Freelancers Face Changing Health Insurance Policies in 2015

Health insurance business

It doesn’t seem to matter how much the freelancing sector of the American economy is able to grow — freelancers, regardless of specific trade, have always had a tough time finding affordable insurance plans. Many freelancers, left with few choices regarding health insurance, opt for plans offered through the Freelancers Union.

Starting in 2015, however, thousands of freelancing Americans will find that their insurance options have changed — some for the better, and some for the worse.

Exhibit A:
The Freelancers Union, in particular, is making quite a few changes to its health policies. Instead of offering its own insurance policy (the Freelancers Insurance Co.), the Union will reportedly be partnering with Empire Blue Cross Blue Shield, according to the NY Daily News.

The policy change will affect over 20,000 working freelancers, most of whom live in the NYC region. The Daily News notes that Empire policy premiums start at $392 per month, but that Union members will have access to small subsidies through the Freelancers Union. Although the new premiums may still be higher than what most freelancers would prefer to pay, the new policy includes coverage at two medical centers with no co-pays, as well as free health classes for yoga and meditation.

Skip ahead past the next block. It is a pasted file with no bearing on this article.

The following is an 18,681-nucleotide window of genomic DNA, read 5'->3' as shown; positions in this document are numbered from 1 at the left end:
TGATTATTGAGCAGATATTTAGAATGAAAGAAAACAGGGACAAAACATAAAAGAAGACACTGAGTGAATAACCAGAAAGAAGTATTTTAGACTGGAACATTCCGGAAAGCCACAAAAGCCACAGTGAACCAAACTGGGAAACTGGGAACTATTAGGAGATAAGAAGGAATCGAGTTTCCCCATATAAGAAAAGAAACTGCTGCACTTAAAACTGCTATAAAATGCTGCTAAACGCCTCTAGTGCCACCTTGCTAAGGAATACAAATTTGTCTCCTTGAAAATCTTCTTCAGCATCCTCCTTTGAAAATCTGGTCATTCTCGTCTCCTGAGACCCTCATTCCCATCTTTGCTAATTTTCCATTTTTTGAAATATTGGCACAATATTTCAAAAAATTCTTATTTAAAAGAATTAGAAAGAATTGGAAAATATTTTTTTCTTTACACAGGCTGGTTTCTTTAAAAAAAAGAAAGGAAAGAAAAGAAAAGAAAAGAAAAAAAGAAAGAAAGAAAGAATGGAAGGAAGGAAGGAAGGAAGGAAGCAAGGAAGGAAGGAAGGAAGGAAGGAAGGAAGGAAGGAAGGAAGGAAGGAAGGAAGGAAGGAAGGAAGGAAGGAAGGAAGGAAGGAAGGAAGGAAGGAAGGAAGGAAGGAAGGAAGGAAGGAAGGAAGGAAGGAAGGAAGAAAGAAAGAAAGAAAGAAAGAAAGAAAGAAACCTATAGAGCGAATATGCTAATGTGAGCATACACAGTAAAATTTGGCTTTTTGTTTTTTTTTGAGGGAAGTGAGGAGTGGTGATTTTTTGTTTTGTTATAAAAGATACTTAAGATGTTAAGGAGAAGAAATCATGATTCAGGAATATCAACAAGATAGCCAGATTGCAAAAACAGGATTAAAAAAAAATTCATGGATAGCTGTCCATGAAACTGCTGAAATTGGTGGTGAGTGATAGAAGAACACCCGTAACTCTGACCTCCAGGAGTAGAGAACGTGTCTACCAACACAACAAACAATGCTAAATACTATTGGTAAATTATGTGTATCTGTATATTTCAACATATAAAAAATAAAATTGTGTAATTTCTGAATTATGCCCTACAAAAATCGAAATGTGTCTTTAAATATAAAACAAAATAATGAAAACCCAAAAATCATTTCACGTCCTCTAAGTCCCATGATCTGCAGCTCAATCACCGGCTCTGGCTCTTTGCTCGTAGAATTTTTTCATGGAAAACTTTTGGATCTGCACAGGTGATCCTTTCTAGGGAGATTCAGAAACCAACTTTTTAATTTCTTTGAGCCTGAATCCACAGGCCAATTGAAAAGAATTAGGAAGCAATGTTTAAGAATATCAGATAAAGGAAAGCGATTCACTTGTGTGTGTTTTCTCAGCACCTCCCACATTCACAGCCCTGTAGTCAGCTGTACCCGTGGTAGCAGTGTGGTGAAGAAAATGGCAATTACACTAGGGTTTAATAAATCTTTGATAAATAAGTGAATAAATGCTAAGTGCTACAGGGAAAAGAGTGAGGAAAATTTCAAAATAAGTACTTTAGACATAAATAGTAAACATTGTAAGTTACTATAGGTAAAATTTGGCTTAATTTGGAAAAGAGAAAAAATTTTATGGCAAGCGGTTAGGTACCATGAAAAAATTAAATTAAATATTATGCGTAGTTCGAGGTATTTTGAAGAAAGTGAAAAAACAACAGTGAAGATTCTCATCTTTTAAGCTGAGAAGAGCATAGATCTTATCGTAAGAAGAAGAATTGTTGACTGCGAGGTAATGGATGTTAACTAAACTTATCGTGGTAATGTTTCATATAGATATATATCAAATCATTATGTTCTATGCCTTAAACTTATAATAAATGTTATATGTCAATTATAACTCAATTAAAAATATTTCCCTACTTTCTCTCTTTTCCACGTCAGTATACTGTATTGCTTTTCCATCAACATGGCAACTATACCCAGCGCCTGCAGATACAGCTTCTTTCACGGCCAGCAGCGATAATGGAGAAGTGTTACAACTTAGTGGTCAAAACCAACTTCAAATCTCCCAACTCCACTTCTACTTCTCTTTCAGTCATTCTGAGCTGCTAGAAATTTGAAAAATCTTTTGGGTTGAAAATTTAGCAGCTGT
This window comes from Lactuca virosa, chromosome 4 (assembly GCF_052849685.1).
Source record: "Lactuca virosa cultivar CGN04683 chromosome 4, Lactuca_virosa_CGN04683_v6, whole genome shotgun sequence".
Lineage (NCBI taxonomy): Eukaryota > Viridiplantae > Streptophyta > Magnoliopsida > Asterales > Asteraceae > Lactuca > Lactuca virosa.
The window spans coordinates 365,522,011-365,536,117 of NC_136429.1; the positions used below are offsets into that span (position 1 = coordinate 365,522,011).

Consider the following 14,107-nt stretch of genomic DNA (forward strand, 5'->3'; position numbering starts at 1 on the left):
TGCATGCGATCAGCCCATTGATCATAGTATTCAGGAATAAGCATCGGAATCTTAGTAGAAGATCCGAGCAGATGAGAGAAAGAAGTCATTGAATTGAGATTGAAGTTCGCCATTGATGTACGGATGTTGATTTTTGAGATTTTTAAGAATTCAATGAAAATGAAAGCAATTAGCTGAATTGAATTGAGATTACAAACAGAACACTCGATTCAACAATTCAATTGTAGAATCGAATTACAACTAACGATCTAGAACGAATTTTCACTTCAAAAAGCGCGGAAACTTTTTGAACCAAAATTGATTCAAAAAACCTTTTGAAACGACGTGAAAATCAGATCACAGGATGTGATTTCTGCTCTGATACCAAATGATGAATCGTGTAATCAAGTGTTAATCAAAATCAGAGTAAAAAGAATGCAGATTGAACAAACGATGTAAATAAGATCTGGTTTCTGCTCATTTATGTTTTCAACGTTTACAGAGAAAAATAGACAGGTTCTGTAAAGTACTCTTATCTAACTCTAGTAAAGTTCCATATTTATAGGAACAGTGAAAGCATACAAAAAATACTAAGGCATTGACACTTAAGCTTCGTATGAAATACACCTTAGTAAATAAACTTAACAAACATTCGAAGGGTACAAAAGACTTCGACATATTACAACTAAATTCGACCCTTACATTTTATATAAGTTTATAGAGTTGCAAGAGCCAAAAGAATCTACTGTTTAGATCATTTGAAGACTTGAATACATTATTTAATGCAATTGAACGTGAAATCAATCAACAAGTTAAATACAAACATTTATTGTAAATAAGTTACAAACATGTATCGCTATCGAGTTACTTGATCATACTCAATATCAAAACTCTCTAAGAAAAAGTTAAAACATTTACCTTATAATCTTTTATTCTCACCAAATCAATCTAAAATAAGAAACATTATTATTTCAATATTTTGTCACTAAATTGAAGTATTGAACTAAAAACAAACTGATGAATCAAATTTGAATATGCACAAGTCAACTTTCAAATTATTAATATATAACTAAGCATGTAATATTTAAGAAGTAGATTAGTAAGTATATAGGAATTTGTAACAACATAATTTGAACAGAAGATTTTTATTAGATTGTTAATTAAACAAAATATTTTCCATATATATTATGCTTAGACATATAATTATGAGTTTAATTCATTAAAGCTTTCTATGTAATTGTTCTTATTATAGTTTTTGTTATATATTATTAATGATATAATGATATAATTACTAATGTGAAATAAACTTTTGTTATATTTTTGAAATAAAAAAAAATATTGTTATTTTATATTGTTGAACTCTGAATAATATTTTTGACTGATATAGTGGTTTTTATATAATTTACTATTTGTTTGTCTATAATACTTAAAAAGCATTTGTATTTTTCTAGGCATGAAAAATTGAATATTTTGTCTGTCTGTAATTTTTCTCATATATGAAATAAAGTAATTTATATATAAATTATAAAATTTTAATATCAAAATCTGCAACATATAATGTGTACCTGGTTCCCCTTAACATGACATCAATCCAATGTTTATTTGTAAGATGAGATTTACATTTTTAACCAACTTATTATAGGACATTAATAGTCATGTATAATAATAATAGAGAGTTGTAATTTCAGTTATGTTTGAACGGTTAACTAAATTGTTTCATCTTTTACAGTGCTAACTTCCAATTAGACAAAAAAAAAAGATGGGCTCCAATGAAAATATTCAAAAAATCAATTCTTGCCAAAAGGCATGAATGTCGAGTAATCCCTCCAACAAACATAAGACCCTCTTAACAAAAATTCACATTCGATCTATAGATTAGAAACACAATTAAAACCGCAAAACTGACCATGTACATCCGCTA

Exhibit B:
Not to be outdone, a startup company over in Brooklyn called Storyhunter is also planning on making changes to its insurance policies for freelance employees. The company’s goal is create easy connections between freelance correspondents around the globe and legitimate new publications, both domestic and foreign.

The real game-changer in Storyhunter’s business model, however, is that it plans to provide health coverage for every freelancer working through the organization — even those who are reporting from high-conflict regions.

Storyhunter co-founder and CEO Jaron Gilinsky explained that since freelance journalists are willing to “[risk] their neck for one of our stories,” providing basic health insurance is the least that the company can do.

The Conclusion:
Although it’s too early to tell if either of these changes will be effective in the long run, the fact that these changes are being discussed at all is a step in the right direction. All too often, freelance workers can’t afford to pay for health insurance. They end up paying for doctors’ visits and prescription medications out-of-pocket, going without the care or medicines they need, or even turning to sketchy online pharmaceutical stores that sell unapproved — and possibly very dangerous — prescription drugs.

Even if both insurance plans end up being revised (or replaced entirely) after 2015, it’s certainly a good sign that private companies and major news outlets alike are paying attention to the health of freelancers, especially since the freelance job sector is expected to grow from approximately 7% of the workforce to 16% by 2020.

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